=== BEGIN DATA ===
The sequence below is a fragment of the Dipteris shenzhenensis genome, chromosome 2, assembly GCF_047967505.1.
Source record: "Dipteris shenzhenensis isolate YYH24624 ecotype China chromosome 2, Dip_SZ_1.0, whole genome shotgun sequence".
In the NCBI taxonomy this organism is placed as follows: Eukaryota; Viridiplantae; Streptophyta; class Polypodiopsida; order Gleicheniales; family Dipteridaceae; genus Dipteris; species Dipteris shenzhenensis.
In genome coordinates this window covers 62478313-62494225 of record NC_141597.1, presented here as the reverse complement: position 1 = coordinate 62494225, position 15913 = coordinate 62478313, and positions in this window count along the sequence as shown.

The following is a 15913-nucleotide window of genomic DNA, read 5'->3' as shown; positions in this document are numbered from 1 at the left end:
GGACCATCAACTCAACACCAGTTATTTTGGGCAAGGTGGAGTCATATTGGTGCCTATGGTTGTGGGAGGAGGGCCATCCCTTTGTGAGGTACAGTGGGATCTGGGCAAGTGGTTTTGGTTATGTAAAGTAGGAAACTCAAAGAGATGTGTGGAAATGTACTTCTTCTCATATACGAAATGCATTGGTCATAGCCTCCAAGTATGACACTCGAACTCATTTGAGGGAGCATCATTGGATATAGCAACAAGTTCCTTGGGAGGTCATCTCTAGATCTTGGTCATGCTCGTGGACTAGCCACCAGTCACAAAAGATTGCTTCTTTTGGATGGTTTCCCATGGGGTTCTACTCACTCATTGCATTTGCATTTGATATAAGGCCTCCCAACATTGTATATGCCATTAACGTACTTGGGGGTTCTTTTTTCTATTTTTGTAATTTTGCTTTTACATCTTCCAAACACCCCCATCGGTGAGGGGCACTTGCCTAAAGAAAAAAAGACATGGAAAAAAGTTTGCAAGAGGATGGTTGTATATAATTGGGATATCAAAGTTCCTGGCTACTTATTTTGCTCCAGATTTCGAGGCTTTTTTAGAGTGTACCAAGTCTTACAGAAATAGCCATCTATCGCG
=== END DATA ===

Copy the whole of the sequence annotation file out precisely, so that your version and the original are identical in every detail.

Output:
The sequence below is a fragment of the Dipteris shenzhenensis genome, chromosome 2, assembly GCF_047967505.1.
Source record: "Dipteris shenzhenensis isolate YYH24624 ecotype China chromosome 2, Dip_SZ_1.0, whole genome shotgun sequence".
In the NCBI taxonomy this organism is placed as follows: Eukaryota; Viridiplantae; Streptophyta; class Polypodiopsida; order Gleicheniales; family Dipteridaceae; genus Dipteris; species Dipteris shenzhenensis.
In genome coordinates this window covers 62478313-62494225 of record NC_141597.1, presented here as the reverse complement: position 1 = coordinate 62494225, position 15913 = coordinate 62478313, and positions in this window count along the sequence as shown.

The following is a 15913-nucleotide window of genomic DNA, read 5'->3' as shown; positions in this document are numbered from 1 at the left end:
GGACCATCAACTCAACACCAGTTATTTTGGGCAAGGTGGAGTCATATTGGTGCCTATGGTTGTGGGAGGAGGGCCATCCCTTTGTGAGGTACAGTGGGATCTGGGCAAGTGGTTTTGGTTATGTAAAGTAGGAAACTCAAAGAGATGTGTGGAAATGTACTTCTTCTCATATACGAAATGCATTGGTCATAGCCTCCAAGTATGACACTCGAACTCATTTGAGGGAGCATCATTGGATATAGCAACAAGTTCCTTGGGAGGTCATCTCTAGATCTTGGTCATGCTCGTGGACTAGCCACCAGTCACAAAAGATTGCTTCTTTTGGATGGTTTCCCATGGGGTTCTACTCACTCATTGCATTTGCATTTGATATAAGGCCTCCCAACATTGTATATGCCATTAACGTACTTGGGGGTTCTTTTTTCTATTTTTGTAATTTTGCTTTTACATCTTCCAAACACCCCCATCGGTGAGGGGCACTTGCCTAAAGAAAAAAAGACATGGAAAAAAGTTTGCAAGAGGATGGTTGTATATAATTGGGATATCAAAGTTCCTGGCTACTTATTTTGCTCCAGATTTCGAGGCTTTTTTAGAGTGTACCAAGTCTTACAGAAATAGCCATCTATCGCG